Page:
Celeste Nolan of Laurel Valley Creamery confesses she screws up two batches of cheese every spring. "The chemistry of making cheese from spring to summer to winter to fall, it changes," she says. As the cows munch on different grasses throughout the year, the level of acid in their milk fluctuates. And because making cheese is all about the pH (acid develops faster in spring milk), a slight miscalculation can mean a vat of cheese that doesn't set right.

Celeste Nolan of Laurel Valley Creamery confesses she screws up two batches of cheese every spring. “The chemistry of making cheese from spring to summer to winter to fall, it changes,” she says. As the cows munch on different grasses throughout the year, the level of acid in their milk fluctuates. And because making cheese is all about the pH (acid develops faster in spring milk), a slight miscalculation can mean a vat of cheese that doesn’t set right.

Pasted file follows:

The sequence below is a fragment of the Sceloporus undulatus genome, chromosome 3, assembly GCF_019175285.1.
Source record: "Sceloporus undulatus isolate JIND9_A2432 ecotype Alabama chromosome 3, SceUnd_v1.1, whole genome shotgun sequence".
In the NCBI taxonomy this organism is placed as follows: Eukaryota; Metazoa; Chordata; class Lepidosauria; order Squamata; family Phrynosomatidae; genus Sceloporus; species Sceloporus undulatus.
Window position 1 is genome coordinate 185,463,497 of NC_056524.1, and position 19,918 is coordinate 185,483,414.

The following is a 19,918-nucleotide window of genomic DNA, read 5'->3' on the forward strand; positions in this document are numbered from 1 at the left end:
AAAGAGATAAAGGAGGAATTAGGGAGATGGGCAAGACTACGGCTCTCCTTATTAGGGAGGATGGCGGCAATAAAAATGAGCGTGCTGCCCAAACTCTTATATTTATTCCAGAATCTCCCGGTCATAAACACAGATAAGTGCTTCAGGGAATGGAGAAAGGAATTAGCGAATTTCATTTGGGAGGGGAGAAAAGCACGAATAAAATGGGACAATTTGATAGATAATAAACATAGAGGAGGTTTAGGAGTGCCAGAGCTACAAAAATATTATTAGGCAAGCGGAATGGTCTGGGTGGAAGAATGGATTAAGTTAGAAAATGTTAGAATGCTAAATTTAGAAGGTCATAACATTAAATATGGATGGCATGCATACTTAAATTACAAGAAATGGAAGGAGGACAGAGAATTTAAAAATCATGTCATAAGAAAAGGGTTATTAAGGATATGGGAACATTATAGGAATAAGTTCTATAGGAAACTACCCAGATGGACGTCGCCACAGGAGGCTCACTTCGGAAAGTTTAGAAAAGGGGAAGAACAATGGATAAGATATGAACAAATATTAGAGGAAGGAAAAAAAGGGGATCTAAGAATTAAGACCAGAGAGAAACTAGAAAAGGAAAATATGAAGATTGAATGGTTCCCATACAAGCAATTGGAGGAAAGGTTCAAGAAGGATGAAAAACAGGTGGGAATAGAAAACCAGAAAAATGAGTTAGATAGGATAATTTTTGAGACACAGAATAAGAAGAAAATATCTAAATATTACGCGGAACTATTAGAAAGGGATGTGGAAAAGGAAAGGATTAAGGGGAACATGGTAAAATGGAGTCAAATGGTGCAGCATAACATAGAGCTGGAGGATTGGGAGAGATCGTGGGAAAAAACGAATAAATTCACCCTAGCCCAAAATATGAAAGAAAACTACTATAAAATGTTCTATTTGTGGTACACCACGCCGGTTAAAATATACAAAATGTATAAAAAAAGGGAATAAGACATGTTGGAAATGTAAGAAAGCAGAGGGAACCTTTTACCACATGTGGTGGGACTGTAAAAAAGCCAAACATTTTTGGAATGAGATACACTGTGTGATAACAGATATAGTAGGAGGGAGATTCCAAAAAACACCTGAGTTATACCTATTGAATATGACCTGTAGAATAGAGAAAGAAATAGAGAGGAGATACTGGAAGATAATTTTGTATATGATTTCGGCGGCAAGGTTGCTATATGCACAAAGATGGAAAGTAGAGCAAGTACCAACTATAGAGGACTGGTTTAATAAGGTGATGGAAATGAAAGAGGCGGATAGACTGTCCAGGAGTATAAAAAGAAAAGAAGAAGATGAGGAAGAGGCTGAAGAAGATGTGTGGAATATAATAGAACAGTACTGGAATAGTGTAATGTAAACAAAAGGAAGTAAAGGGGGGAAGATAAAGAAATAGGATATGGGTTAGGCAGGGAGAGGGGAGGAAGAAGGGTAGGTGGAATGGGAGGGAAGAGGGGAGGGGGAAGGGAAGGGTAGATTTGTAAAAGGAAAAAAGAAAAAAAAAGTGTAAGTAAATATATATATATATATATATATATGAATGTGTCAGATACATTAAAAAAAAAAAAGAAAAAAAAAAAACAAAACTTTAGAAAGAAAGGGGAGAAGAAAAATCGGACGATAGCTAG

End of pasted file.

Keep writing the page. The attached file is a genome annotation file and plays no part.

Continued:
Green grass makes yellow milk, and therefore yellow cheese. In the winter, when the cows feast mostly on hay, cheeses will come out white. Some cheese companies will color cheese for a consistent look, but not Laurel Valley.

The cows’ diet can alter the flavor, too, adds Nick Nolan of Laurel Valley. “A snapshot of the best grass of the year in May will roll out in January,” he says. “You cut into it, and you can relive that moment when you were running the cows that morning. All that day was captured in a wheel.”